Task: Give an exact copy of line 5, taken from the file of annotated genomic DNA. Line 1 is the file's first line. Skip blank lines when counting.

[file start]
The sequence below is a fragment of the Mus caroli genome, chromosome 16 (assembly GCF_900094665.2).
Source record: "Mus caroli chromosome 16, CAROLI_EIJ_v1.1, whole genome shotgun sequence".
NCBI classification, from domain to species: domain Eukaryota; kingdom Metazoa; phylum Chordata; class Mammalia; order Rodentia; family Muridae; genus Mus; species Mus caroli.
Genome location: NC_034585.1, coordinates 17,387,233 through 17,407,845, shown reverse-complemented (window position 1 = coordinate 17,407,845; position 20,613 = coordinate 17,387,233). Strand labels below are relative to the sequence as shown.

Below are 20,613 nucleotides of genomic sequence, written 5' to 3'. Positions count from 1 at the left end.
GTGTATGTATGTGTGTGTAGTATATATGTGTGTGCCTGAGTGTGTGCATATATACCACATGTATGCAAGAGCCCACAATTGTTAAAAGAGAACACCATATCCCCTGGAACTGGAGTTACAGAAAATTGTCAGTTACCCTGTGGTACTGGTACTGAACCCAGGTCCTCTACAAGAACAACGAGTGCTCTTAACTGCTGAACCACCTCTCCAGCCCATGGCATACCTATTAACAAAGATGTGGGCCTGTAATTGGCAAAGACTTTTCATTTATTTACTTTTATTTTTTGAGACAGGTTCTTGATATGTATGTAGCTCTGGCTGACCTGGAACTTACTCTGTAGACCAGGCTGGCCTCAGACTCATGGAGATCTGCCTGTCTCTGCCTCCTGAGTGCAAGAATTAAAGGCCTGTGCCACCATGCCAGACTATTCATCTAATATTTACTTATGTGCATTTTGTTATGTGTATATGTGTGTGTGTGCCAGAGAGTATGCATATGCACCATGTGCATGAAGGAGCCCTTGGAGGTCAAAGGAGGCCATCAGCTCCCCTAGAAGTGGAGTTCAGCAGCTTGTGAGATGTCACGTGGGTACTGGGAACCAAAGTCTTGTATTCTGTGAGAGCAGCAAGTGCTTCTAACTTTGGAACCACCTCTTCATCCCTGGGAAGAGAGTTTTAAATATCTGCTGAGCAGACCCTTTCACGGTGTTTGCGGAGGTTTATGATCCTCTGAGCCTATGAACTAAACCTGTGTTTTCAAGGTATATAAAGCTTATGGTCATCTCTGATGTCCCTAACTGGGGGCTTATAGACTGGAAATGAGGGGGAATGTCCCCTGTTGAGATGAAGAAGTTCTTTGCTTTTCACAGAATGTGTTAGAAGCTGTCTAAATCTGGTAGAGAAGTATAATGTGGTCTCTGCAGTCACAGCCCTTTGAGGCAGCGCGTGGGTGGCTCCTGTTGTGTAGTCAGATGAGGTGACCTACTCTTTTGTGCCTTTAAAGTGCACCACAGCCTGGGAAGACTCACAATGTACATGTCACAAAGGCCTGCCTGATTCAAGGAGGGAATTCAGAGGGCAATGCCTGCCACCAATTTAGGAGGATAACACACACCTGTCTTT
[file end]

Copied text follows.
Below are 20,613 nucleotides of genomic sequence, written 5' to 3'. Positions count from 1 at the left end.